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Thursday 20 June  |  Radisson Blu, Glasgow  |  #ScotCharityAwards


Supporting Scotland's vibrant voluntary sector

Scottish Council for Voluntary Organisations

The Scottish Council for Voluntary Organisations is the membership organisation for Scotland's charities, voluntary organisations and social enterprises. Charity registered in Scotland SC003558. Registered office Mansfield Traquair Centre, 15 Mansfield Place, Edinburgh EH3 6BB.

Scottish Charity Awards winners - 2013

Scottish SPCA scoops Charity of the Year 2013

Animal charity is also this year’s People’s Choice

Scotland's animal welfare society, the Scottish Society for the Prevention of Cruelty to Animals, has been named 2013’s Charity of the Year.

The organisation, which rescues and re-homes animals across Scotland, had a hugely successful year in 2012.

It achieved a series of long-term goals, including the opening of a National Wildlife Rescue Centre in Clackmannanshire and the redevelopment of the Highlands and Islands Animal Rescue Centre.

The charity, which is the only charitable organisation in Scotland with power to investigate and present a case to the Procurator Fiscal, receives no government funding and last year raised more than £5m from public donations.

The Scottish Charity Awards judging panel was particularly impressed by the extent to which the organisation has developed over the last five years, culminating in its recent achievements.

In 2008, for example, its education programme reached just 27,000 children while in 2012 its Prevention through Education programme, linked to the Curriculum for Excellence, reached 260,000 children.

Scottish SPCA head of marketing and communications Michelle Grubb said: “This award is a wonderful achievement which recognises the tremendous progress we’ve made in recent years.

“This has included helping more animals than ever before, breaking our fundraising records and developing our free education programme for Scottish schools which we believe will make a vital difference in years to come by encouraging children to treat animals with the care and respect they deserve.

“Everything we achieve is thanks to our dedicated staff, volunteers and our supporters, without whom there simply wouldn’t be a Scottish SPCA.”

The award was presented at the Scottish Charity Awards annual dinner and ceremony at the Old Fruitmarket in Glasgow on Thursday 13 June.

Charities were honoured in a total of six categories. The Scottish SPCA also picked up the People’s Choice Award, which was voted for by charity supporters and members of the public.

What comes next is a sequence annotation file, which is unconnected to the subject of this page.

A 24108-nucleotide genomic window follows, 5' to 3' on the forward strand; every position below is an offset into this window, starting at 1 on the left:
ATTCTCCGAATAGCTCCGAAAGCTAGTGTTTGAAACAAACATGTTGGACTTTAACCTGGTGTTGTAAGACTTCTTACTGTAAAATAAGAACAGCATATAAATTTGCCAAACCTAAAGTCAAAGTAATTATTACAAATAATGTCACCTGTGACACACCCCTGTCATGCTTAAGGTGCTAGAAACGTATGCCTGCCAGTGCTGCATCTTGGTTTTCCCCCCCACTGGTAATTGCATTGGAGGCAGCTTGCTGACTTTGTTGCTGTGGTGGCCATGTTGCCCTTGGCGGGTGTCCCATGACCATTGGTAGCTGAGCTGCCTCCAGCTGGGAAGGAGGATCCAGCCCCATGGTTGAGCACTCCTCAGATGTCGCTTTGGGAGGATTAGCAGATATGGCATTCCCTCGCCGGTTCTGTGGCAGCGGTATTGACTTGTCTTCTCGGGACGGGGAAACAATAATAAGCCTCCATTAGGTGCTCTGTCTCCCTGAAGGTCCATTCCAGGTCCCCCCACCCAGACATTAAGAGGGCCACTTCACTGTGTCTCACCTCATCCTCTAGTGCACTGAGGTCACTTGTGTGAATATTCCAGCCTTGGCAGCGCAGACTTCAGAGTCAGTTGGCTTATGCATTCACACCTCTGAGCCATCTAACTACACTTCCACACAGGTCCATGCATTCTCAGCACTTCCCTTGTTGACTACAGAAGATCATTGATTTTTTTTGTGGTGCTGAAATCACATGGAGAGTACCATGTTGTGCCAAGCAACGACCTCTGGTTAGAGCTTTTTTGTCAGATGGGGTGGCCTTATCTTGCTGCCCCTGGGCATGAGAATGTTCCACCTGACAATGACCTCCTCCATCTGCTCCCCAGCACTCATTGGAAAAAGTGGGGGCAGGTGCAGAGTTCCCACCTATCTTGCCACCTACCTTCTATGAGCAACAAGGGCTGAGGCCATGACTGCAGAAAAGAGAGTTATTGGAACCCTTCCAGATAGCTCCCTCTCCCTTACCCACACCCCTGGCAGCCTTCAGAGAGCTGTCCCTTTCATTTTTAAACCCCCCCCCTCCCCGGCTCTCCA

All of the organisations and individuals shortlisted for an award were automatically entered into the People’s Choice category, which saw 18,000 people vote over a four week period.

The Equality Network won the Campaign of the Year Award for what was probably Scotland’s most high-profile charity sector campaign of the last two years.

Its Equal Marriage campaign lead to Scotland becoming the first part of the UK to launch marriage equality legislation in December 2012 when a draft Marriage and Civil Partnership (Scotland) Bill was published for consultation. A final version will be introduced to the Scottish Parliament in summer 2013.

Tom French, policy coordinator for the Equality Network, said: “With the equal marriage bill set to be introduced in the Scottish Parliament within days, this award is a timely tribute to the efforts of lesbian, gay, bisexual and transgender (LGBT) people, and their supporters, who have fought for equal rights over many decades and in the face of much adversity.
“As Scotland moves towards full equality for LGBT people, we are honoured that the judges in the Scottish Charity Awards have chosen to recognise this important and historic movement as their Campaign of the Year.”

The Scottish Refugee Council and Aberlour Child Care Trust celebrated winning the Partnership Award, for their jointly run Scottish Guardianship Service.

The service, which is the first of its kind in the UK, provides individual guardians to child refugees arriving in Scotland alone. It worked with 120 highly vulnerable young people between 2010 and 2012 and doubled their chances of
getting positive grants of asylum.

The awards also recognise an individual who has made an outstanding contribution to a cause or organisation. This year the Charity Champion Award went to Michael Pattie, who has worked with the Meningitis Research Foundation since 1999, when his 13-year-old son David died of the disease.

Michael has raised over £100,000 in the last 14 years through a variety of activities, including the creation of Strictly for Charity, an annual fundraising showcase in his native Dumfries, which has raised a total of £250,000 for nearly 20 different Scottish charities.

Finally, the Community Action Award went to Eighteen and Under, an organisation set up in 1994 by rape crisis volunteers who noticed that many women who experience abuse as adults had first been victims as children.

The organisation provides support and information to abused young people while they are still young in a bid to prevent their revictimisation and long-term problems.

Jane Leslie, director of Eighteen and Under, said: “We are surprised and delighted to win such an accolade. It is really inspiring and will raise our profile and spirits.”

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